Exploring My New Dawn in Digital Marketing, PR, CPG and More

Modern marketing conceptIt’s been a really interesting couple of months for me.

Back in April, I was laid off from my former employer, which has since sold or traded about 1/3 of its media properties. So let’s just say I consider myself lucky to have been put out to pasture before the biggest — and most unexpected — axes fell.

Up until April, I had always worked in media — local newspapers, national magazines and local TV. But having worked in a digital role since 2006, I had been immersed in content marketing tactics and social media for many years, leading the charge at past jobs for things like a cloud-based social media dashboard and engaging directly with the community.

So, my switch to digital marketing for a specialty foods company was a no-brainer, and a great fit for me, as I love to eat as well. (Who doesn’t?)

Over the last two months, since starting my new position, I’ve been researching marketing tactics and software. Here is what I’m most excited about for marketing tactics.

Inbound, or Permission Marketing: The first term, popularized by Hubspot; the second, by marketing god Seth Godin. This is essentially marketing to people who want to be marketed to for your product or service, whether that be through opt-in emails or through searching on Google or Bing.

Relationship Marketing: Somewhat tied to inbound marketing, relationship marketing is a focus on customer retention and satisfaction. In digital channels, this is done through a combination of social media, public relations, SEO, content development, and app development.

Content Marketing: Pretty simple — the creation and sharing of media content in order to acquire customers. I’m excited about this one, to say the least. Content marketing inspires business and advocacy from customers. This dovetails pretty nicely into…

Social Media Marketing: The process of getting attention and website traffic through social media channels. A big part of my strategy.

Influencer Marketing: Identifying and marketing to influencers, be it journalists, bloggers, or other trendsetters with an audience of their own. I’m excited about launching some initiatives along these lines, and already got started by supplying samples to a recent blogger conference.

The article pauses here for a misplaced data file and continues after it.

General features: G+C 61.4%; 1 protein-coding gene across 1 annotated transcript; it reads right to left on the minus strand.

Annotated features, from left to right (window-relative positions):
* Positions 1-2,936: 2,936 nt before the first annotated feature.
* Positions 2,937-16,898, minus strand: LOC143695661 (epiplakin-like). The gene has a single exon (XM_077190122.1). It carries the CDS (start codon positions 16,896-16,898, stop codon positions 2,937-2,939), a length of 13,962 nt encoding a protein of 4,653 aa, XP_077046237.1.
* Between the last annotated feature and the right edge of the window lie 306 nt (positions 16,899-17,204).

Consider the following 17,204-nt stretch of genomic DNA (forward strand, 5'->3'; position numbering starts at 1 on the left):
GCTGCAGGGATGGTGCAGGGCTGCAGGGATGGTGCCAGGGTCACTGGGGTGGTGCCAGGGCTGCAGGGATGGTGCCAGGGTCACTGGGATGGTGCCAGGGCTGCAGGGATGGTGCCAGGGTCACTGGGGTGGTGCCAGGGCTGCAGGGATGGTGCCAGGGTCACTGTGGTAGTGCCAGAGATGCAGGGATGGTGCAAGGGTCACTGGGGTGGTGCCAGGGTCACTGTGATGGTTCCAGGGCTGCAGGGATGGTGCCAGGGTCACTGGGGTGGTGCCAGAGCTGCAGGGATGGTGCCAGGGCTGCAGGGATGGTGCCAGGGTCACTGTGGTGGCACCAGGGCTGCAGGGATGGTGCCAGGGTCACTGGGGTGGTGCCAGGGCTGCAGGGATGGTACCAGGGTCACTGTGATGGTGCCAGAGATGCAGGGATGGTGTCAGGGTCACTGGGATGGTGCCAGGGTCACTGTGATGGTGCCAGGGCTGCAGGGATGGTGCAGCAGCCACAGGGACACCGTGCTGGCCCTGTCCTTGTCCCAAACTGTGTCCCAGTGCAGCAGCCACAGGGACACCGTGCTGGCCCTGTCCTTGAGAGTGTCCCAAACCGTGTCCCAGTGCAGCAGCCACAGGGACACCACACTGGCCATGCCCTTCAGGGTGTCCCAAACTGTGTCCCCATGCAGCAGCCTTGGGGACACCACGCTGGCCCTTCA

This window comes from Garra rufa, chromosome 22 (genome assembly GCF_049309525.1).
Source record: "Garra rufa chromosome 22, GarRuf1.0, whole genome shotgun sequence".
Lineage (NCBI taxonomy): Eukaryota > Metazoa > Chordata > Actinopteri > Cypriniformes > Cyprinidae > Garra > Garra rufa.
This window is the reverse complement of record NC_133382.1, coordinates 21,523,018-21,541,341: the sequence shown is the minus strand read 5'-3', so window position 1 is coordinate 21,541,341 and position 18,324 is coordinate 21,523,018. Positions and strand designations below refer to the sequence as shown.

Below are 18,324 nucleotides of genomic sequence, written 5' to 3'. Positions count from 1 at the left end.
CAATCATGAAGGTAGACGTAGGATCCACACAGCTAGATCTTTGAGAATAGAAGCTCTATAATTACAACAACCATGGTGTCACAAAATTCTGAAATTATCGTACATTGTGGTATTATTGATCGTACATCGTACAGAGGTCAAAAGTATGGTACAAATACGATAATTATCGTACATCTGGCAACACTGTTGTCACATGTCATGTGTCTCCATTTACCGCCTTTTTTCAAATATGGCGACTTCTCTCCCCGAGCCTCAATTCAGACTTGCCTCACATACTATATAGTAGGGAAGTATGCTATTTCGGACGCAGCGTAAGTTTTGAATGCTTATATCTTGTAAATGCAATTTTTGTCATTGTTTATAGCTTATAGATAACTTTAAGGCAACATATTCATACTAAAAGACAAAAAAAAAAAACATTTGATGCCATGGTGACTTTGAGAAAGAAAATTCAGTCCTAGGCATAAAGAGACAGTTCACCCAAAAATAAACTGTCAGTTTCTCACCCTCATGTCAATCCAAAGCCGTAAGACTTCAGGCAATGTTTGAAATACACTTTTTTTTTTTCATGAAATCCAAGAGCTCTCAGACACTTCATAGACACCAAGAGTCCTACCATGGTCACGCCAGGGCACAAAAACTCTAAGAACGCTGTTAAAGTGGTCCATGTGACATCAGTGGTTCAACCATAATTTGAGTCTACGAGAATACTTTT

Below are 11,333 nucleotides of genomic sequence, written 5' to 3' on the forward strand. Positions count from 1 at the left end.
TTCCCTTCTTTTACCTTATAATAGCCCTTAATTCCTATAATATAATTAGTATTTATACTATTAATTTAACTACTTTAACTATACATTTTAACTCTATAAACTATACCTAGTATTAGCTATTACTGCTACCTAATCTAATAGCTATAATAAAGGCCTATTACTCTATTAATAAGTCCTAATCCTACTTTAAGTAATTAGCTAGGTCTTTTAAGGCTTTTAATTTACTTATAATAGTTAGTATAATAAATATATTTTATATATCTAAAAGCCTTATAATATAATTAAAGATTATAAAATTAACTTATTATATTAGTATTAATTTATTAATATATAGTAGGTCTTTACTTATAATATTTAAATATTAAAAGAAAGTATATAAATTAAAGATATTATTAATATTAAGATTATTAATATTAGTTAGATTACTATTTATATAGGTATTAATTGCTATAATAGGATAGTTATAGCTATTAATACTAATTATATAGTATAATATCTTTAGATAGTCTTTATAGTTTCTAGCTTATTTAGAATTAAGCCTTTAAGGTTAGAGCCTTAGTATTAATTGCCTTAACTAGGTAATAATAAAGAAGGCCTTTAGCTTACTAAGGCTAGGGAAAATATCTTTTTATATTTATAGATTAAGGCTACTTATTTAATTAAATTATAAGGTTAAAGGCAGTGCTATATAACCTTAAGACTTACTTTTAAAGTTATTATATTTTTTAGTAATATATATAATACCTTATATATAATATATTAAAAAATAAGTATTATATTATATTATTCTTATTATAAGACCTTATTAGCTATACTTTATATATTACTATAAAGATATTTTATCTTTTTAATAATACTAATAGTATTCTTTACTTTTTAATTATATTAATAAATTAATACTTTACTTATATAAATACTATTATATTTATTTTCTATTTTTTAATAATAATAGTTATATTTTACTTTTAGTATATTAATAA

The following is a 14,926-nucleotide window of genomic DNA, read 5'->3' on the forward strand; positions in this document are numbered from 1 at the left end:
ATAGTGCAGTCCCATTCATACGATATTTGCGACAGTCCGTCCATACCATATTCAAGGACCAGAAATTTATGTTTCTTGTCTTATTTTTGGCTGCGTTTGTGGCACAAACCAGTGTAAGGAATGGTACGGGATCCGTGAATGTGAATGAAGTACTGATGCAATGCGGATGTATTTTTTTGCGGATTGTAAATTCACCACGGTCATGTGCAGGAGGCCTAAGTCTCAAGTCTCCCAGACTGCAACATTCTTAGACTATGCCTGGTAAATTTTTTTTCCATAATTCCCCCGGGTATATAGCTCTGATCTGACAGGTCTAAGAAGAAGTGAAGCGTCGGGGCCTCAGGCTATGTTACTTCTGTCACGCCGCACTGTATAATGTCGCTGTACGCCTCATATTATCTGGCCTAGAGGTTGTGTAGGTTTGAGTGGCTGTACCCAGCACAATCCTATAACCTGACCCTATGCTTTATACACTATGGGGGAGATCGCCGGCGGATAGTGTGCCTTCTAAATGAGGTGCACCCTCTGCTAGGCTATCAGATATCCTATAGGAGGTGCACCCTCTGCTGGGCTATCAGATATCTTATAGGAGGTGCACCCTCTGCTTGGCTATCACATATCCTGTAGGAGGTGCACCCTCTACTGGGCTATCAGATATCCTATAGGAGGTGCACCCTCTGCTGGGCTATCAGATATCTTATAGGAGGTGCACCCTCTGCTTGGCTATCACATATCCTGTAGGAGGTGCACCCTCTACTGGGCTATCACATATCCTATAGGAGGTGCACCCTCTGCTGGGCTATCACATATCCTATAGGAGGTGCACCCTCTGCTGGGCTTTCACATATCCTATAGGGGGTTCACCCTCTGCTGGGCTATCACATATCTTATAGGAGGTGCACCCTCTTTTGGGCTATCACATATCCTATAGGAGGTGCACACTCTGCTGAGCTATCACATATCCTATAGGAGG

Loyalty Marketing: Growing and retaining customers through incentives. For a specialty foods company, this means mainly loyalty cards, and having our coupons available on these, as well as having our consumers come back for our brand again and again.

I’ll next cover some of the SaaS (software as a service) providers I’ve been exploring as I decide on tools for my digital marketing strategies.

The Switch: My Journey from Digital Media to Digital Marketing

I posted this little missive on my Facebook account today. I think it boils down what I’m feeling quite nicely. Image

On April 3, I was laid off from my former job. And on April 22, I started a new career in digital marketing for consumer packaged goods. Talk about a quick turnaround! And I could not be more thrilled about what lies ahead.

The most interesting aspect of being laid off, and of being able to be open about job-seeking, was the questions I got from those curious about my journey. I received several messages along the lines of “I’m intrigued to see where you end up.” (And I had a lot of cheerleaders, too! You know who you are!)

And so, digital marketing is where I ended up. I don’t know if everyone really finds that intriguing, but I will say that I believe digital marketing is a great career path for digitally-savvy journalists bound to traditional media, but hungry to move beyond the focus on and subsequent constant “shipping” to traditional print and broadcast channels.

Some things I’ll be tackling: Inbound/permission marketing, digital content strategy and execution, social media strategy and execution, influencer and blogger outreach, email marketing, mobile strategies, project management, etc. etc. etc.

A few tips for those wanting to make the switch from media (or any other industry) to marketing:

1) Read, read, read! There is a bounty of books and websites devoted to digital marketing. Learn as much as you can. I’m still a novice in many regards — especially all the marketing jargon! I’m a huge fan of thought leaders Chris Brogan, Kristina Halvorson and Melissa Rach, Seth Godin, and Guy Kawasaki, just to name a few. I also have books from Mack Collier and Jackie Huba on my reading list.

2) Network, network, network! Attend local meetings of the Social Media Club or other marketing-focused groups in your area. Reach out to professionals you admire in your town and ask for 30 minutes of their time over coffee or lunch. I’ve had several chats over the past year or so with folks here in the Orlando area who I (wrongly) assumed might not even give me the time of day! And I’ve had others reach out to me in turn. Give some, take some!

3) Sign up with talent agencies. I hooked up with Aquent and Vitamin T a little more than a year ago. It took some time, but my second interview through Aquent worked out with my current placement, made through their Vitamin T network. Did I mention that Aquent also placed a former report of mine in a position in New York City? They’re the real deal! Digital talent agencies like this are a great way to jumpstart the job hunt while still employed.

4) Brand yo’self! As a journalist, your skill-set may be reporting, editing and/or photography — but it’s all relevant. Beyond those skills, think about the digital skills you’ve learned and make sure they’re prominent on your LinkedIn profile. Don’t have a LinkedIn page? Then you’re probably not a fit for digital marketing — at least, not yet.

I’m excited to see where my future is headed. With a little luck and a lot of hard work, I may be changing the world soon enough!